Earth is being choked by a thick, curling fog of carbon dioxide that coats the planet as the months go by, a series of NASA videos shows. The newly released animations visualize the astonishing scale of human carbon dioxide (CO2) emissions over a year by coloring the invisible greenhouse gas.
The animations were produced by NASA's Scientific Visualization Studio and show CO2 emissions, which are cooking the planet, during the year 2021, with contributions from various human and natural sources highlighted in different colors.
In the animations, emissions from fossil fuel combustion are shown in orange, and those from burning biomass — living or dead vegetation burned to clear land for agriculture or set on fire by lightning, for example — appear in red. Carbon dioxide produced by land ecosystems through plant respiration is depicted in green, and emissions escaping from the oceans are in blue.
The model also shows where CO2 is absorbed by marine and land ecosystems, such as rainforests, via photosynthesis (in the oceans, this is done by algae). Collectively, these natural ecosystems soak up half of human emissions every year and play a vital role in mitigating climate change by periodically acting as carbon "sinks."
"Though the land and oceans are each carbon sinks in a global sense, individual locations can be sources at different times," scientists noted in a NASA statement.
The three videos present the ebb and flow of CO2 across different regions of the world and highlight where the gas is emitted and absorbed over the course of a year.
In an animation featuring North and South America, a yellowish-brown cloud representing emissions from fossil fuels and burning biomass gradually builds in the Northern Hemisphere. Even on such a large scale, emissions can be attributed to specific regions.
"Some interesting features include fossil fuel emissions from the northeastern urban corridor that extends from Washington D.C. to Boston in the United States," scientists wrote in the statement.
Small green streaks that show emissions from land ecosystems curl in and out of this cloud during the winter months. That's because plants that absorb CO2 through photosynthesis during the growing season release much of this carbon in the wintertime, according to the statement.
The dotted green surface pulsing across South America depicts the absorption of CO2 by trees, which occurs only during the day. "The fast oscillation over the Amazon rainforest shows the impact of plants absorbing carbon while the sun is shining and then releasing it during nighttime hours," the scientists wrote in the statement.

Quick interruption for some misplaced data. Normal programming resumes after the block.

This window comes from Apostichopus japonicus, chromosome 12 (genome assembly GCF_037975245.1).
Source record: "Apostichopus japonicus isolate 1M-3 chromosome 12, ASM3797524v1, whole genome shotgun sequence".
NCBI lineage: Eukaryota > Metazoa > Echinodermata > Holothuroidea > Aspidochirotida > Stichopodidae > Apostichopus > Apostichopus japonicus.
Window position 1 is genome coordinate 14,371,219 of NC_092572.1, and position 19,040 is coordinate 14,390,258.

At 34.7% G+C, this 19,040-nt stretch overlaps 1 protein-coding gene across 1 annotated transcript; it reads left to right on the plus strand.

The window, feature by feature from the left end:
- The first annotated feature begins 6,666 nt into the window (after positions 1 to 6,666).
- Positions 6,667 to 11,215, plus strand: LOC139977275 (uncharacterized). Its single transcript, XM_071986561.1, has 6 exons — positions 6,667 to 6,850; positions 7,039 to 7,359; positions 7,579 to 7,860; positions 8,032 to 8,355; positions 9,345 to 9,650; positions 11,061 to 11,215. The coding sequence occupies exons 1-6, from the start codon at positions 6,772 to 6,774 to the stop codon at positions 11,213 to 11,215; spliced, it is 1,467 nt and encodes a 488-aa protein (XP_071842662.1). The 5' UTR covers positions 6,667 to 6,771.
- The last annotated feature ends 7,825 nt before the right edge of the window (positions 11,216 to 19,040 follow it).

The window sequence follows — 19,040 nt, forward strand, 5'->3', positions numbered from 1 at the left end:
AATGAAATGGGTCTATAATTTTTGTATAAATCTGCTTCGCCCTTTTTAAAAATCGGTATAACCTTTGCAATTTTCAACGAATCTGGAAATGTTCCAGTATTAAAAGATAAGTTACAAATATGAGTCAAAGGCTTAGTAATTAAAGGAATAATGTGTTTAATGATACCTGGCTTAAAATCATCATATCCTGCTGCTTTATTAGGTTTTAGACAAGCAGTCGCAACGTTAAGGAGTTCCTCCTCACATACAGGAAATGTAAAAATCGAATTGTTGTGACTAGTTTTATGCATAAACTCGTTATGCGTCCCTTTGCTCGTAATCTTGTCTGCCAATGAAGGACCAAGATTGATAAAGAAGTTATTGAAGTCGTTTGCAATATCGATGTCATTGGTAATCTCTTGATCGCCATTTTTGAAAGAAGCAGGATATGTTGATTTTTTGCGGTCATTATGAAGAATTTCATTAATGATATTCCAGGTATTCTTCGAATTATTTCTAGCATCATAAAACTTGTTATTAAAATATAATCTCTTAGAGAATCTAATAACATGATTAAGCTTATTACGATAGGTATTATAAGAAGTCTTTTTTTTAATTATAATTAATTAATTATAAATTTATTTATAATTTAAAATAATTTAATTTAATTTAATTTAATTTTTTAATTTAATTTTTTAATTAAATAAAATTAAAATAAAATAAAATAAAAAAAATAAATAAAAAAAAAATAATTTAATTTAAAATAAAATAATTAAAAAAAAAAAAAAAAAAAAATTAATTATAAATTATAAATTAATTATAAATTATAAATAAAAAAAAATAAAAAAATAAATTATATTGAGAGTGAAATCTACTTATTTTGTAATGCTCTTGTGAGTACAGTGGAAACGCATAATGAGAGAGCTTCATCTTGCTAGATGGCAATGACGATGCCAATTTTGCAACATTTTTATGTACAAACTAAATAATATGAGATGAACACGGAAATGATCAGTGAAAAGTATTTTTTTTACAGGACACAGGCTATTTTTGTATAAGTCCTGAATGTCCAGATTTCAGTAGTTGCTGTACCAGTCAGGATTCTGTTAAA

A second animation covers parts of Asia and Australia. "The most notable feature is fossil fuel emissions from China," the statement said. Australia acts mainly as a carbon sink — as illustrated by flashing, green dots across most of the country — because the relatively sparse population emits less CO2 than its neighbors. Toward the end of the animation, the cloud of fossil fuel emissions from the Northern Hemisphere drifts southward and envelopes Australia too.
What the NASA video doesn't show is that Australia has the world's highest CO2 emissions from coal per person.
The third video highlights Africa, Europe and the Middle East, with the vast majority of fossil fuel emissions produced in Europe and Saudi Arabia. Wispy red clouds hovering over central Africa depict emissions from fires that people light to clear leftover crops, according to the statement.
While CO2 emissions from fossil fuels are the main driver of climate change, fires contribute to global warming by reducing the amount of carbon that land ecosystems will soak up in the future, according to the statement. That's because charred soils lock up less carbon, and because fires diminish the density and size of trees.
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Sascha is a U.K.-based trainee staff writer at Live Science. She holds a bachelor’s degree in biology from the University of Southampton in England and a master’s degree in science communication from Imperial College London. Her work has appeared in The Guardian and the health website Zoe. Besides writing, she enjoys playing tennis, bread-making and browsing second-hand shops for hidden gems.